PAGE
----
“They call our little parkway ‘Pollinator Alley,’” Susan says. “These aren’t your typical blow-and-mow landscapes.”
Proprietors of independent nurseries are thrilled to see a shift toward more eco-friendly planting.
Michael Manlowe, who owns Twigs & Leaves, a Florida native garden center in St. Pete’s Grand Central District, says he’s busier than ever.
He says most of his clients are looking for low-maintenance, long-lasting plants that attract butterflies and use less water. They’re interested in edibles and creative alternatives to turf grass — the worst offender in Florida yards.
“Everyone’s yards are Home Depot-revised a million times,” Manlowe says. “People hire me for a consult and I usually start with lawn removal. It freaks them out. I say get rid of the lawn. Get rid of the mower. You’ll shrink your carbon footprint immediately.”
A local pioneer in the native landscaping business, Manlowe, who lives on a boat, opened his store 15 years ago after working as a marine science educator in the Florida Keys. In addition to selling native plants, he installs and maintains landscapes for clients from as far away as Palm Harbor.
For homeowners who aren’t so eager to ditch their St. Augustine sod for shredded bark mulch, Manlowe recommends widening flower beds and filling them with wildflowers and other nectar sources, such as blueberry and holly. Permeable hardscapes (natural stone pavers and tiles) are another “green” alternative to traditional grass.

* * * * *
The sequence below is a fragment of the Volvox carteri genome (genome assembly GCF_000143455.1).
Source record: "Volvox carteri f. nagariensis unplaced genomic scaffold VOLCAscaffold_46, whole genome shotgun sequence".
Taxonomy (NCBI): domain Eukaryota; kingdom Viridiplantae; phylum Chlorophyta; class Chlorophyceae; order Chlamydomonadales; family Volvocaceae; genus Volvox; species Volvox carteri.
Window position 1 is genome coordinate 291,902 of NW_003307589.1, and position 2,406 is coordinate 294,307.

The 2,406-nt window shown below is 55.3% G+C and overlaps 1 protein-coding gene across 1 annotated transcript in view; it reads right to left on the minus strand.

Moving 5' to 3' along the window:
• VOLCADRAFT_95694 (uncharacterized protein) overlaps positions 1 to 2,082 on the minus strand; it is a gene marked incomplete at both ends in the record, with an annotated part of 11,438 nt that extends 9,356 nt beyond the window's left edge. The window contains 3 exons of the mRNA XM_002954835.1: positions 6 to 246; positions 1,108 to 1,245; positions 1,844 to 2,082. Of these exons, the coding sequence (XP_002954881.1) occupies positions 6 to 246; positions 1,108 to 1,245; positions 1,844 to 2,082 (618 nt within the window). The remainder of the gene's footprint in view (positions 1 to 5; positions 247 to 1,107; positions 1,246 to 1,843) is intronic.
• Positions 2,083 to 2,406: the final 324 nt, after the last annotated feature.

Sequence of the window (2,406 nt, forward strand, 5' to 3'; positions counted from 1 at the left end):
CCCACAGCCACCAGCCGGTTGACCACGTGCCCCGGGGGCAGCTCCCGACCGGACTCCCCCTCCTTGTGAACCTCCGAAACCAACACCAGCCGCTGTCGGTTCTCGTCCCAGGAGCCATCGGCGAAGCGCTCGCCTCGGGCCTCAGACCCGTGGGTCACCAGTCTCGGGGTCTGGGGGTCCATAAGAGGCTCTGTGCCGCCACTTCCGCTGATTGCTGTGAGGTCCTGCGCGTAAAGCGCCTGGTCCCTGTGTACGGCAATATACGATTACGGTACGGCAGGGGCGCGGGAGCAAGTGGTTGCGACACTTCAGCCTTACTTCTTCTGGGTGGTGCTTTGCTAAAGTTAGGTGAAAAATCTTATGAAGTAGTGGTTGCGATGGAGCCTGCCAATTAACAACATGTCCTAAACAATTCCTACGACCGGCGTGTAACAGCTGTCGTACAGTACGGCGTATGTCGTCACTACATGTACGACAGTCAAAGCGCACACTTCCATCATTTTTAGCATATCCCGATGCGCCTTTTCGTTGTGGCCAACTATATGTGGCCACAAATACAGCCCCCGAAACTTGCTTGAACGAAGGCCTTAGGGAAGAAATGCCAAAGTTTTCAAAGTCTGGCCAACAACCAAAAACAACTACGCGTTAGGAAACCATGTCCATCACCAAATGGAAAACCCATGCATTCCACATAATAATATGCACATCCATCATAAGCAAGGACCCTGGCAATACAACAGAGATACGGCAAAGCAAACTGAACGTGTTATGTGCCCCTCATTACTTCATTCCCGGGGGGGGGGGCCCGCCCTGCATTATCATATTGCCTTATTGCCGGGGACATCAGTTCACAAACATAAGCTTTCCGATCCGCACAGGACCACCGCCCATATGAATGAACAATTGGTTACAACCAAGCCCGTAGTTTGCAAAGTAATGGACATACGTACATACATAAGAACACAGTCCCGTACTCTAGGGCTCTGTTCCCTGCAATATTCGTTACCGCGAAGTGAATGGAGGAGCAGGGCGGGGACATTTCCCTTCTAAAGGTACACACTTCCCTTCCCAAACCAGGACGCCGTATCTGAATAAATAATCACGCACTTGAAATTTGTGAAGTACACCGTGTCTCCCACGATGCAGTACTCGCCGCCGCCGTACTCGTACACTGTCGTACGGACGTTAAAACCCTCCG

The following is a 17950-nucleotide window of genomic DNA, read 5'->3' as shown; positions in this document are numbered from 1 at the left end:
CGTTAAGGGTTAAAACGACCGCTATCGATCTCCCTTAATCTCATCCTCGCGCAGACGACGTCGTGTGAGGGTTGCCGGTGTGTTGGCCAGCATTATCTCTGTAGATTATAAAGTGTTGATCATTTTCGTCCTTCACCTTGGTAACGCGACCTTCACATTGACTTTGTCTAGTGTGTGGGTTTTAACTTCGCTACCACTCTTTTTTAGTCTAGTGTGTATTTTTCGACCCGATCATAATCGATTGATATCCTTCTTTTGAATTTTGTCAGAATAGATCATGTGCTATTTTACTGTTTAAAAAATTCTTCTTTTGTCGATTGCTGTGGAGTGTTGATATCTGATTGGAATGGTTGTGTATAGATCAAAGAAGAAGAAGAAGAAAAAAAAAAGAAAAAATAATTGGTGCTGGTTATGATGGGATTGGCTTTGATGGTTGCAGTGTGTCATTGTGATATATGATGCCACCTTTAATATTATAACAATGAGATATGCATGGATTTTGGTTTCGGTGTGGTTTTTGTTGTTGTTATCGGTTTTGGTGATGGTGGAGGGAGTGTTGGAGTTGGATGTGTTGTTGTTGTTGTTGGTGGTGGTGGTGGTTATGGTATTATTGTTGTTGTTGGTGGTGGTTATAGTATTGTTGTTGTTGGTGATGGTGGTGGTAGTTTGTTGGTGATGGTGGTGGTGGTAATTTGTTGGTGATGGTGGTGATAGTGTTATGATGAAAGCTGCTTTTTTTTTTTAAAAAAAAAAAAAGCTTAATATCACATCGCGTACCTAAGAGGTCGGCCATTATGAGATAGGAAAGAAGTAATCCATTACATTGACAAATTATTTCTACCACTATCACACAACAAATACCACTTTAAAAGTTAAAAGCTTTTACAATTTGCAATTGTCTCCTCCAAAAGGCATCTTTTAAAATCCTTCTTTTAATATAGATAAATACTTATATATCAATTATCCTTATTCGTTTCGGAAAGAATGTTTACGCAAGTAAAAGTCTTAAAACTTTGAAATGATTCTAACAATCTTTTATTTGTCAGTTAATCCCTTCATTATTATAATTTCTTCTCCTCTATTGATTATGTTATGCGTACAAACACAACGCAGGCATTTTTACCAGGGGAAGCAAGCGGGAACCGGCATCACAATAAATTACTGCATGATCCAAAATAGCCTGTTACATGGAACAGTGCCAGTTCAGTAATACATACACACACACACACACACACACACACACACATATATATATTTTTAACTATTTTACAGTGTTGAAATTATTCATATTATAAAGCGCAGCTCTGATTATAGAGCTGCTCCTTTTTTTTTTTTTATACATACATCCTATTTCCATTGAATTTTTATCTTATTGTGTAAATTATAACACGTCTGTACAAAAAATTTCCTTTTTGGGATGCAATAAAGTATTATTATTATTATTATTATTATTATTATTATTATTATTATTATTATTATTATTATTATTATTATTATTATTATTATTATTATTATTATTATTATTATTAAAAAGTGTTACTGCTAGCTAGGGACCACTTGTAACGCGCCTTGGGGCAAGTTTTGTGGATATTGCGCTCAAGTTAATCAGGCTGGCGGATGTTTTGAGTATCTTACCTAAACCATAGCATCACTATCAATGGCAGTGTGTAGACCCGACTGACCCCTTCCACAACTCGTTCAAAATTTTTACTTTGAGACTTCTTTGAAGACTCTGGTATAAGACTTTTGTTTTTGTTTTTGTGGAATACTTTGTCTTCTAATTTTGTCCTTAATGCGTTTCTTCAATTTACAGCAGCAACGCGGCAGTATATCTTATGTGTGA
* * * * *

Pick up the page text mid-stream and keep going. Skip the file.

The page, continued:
“If there was a mandate that a certain percentage of your landscape had to be native, we’d start to see real change,” Manlowe says. “Homeowners don’t realize how important it really is.”
Or maybe they do.
Artificial turf sales are on the rise in Florida as more property owners replace water-hogging, poorly growing grass with synthetic carpets. A decade ago most people only knew of one use for turf: sports fields.
When Better Than Grass (BTG) distributor Tim Davis installed fake grass on his Indian Rocks property 13 years ago, friends and family were baffled by the move. They pictured a cheap green indoor/outdoor carpet, not a realistic lawn impervious to drought, bugs and bad mowing habits.
Davis, a general contractor, was so pleased with the results he asked the founder of the company to train him to sell and install the product himself. Since then, dozens of competitors offering varying iterations of artificial turf have flooded the market.
“Most of the grass we grow in Florida is weeds,” says Davis, whose turf is made in Italy and woven in the Netherlands. “A lot of my customers come from the north where they’re accustomed to short, green lawns. This appeals to them.”
Most high-quality turf has an estimated lifespan of 10-15 years. BTG’s turf is porous, UV-protected, fire-resistant and completely recyclable. By Davis’s calculations, a homeowner with 1,500 square feet of BTG grass in his yard will break even on the investment less than three years after install once you subtract the cost of irrigation, lawn care, pesticides and watering.
“It’s obviously an acquired taste,” Davis says. “But I can tell you business is booming. Maybe it’s because water is becoming more and more precious and fake grass saves on water.”